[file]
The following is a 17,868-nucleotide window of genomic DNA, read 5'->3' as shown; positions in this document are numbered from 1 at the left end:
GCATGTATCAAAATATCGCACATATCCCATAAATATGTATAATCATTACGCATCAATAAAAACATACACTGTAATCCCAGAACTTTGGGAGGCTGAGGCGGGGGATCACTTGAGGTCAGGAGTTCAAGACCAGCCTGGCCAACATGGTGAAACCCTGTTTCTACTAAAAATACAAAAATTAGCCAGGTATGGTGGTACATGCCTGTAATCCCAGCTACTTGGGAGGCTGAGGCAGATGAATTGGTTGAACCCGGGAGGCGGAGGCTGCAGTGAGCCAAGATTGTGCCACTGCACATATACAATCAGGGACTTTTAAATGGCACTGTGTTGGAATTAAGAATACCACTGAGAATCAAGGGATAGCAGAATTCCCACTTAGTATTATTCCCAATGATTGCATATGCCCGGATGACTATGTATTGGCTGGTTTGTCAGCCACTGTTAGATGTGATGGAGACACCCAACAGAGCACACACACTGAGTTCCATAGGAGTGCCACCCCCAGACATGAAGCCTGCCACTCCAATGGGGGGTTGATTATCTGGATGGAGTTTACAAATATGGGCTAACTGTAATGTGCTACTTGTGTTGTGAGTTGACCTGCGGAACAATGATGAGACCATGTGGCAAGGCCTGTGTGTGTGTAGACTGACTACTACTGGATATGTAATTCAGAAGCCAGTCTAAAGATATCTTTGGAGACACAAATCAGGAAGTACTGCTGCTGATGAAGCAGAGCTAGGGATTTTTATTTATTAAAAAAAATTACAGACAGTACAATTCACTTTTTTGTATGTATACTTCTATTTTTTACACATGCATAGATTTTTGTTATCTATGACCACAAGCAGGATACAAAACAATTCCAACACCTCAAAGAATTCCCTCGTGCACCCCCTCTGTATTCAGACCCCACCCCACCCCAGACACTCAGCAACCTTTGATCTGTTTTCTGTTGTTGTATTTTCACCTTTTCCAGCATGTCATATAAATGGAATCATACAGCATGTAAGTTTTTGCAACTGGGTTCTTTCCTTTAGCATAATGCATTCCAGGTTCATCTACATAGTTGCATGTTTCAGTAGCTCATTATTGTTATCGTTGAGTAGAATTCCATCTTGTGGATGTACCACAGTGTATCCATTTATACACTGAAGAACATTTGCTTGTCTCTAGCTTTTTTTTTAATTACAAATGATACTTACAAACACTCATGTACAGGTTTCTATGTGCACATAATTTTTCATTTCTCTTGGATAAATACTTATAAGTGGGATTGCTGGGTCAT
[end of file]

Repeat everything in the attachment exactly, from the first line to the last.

The following is a 17,868-nucleotide window of genomic DNA, read 5'->3' as shown; positions in this document are numbered from 1 at the left end:
GCATGTATCAAAATATCGCACATATCCCATAAATATGTATAATCATTACGCATCAATAAAAACATACACTGTAATCCCAGAACTTTGGGAGGCTGAGGCGGGGGATCACTTGAGGTCAGGAGTTCAAGACCAGCCTGGCCAACATGGTGAAACCCTGTTTCTACTAAAAATACAAAAATTAGCCAGGTATGGTGGTACATGCCTGTAATCCCAGCTACTTGGGAGGCTGAGGCAGATGAATTGGTTGAACCCGGGAGGCGGAGGCTGCAGTGAGCCAAGATTGTGCCACTGCACATATACAATCAGGGACTTTTAAATGGCACTGTGTTGGAATTAAGAATACCACTGAGAATCAAGGGATAGCAGAATTCCCACTTAGTATTATTCCCAATGATTGCATATGCCCGGATGACTATGTATTGGCTGGTTTGTCAGCCACTGTTAGATGTGATGGAGACACCCAACAGAGCACACACACTGAGTTCCATAGGAGTGCCACCCCCAGACATGAAGCCTGCCACTCCAATGGGGGGTTGATTATCTGGATGGAGTTTACAAATATGGGCTAACTGTAATGTGCTACTTGTGTTGTGAGTTGACCTGCGGAACAATGATGAGACCATGTGGCAAGGCCTGTGTGTGTGTAGACTGACTACTACTGGATATGTAATTCAGAAGCCAGTCTAAAGATATCTTTGGAGACACAAATCAGGAAGTACTGCTGCTGATGAAGCAGAGCTAGGGATTTTTATTTATTAAAAAAAATTACAGACAGTACAATTCACTTTTTTGTATGTATACTTCTATTTTTTACACATGCATAGATTTTTGTTATCTATGACCACAAGCAGGATACAAAACAATTCCAACACCTCAAAGAATTCCCTCGTGCACCCCCTCTGTATTCAGACCCCACCCCACCCCAGACACTCAGCAACCTTTGATCTGTTTTCTGTTGTTGTATTTTCACCTTTTCCAGCATGTCATATAAATGGAATCATACAGCATGTAAGTTTTTGCAACTGGGTTCTTTCCTTTAGCATAATGCATTCCAGGTTCATCTACATAGTTGCATGTTTCAGTAGCTCATTATTGTTATCGTTGAGTAGAATTCCATCTTGTGGATGTACCACAGTGTATCCATTTATACACTGAAGAACATTTGCTTGTCTCTAGCTTTTTTTTTAATTACAAATGATACTTACAAACACTCATGTACAGGTTTCTATGTGCACATAATTTTTCATTTCTCTTGGATAAATACTTATAAGTGGGATTGCTGGGTCAT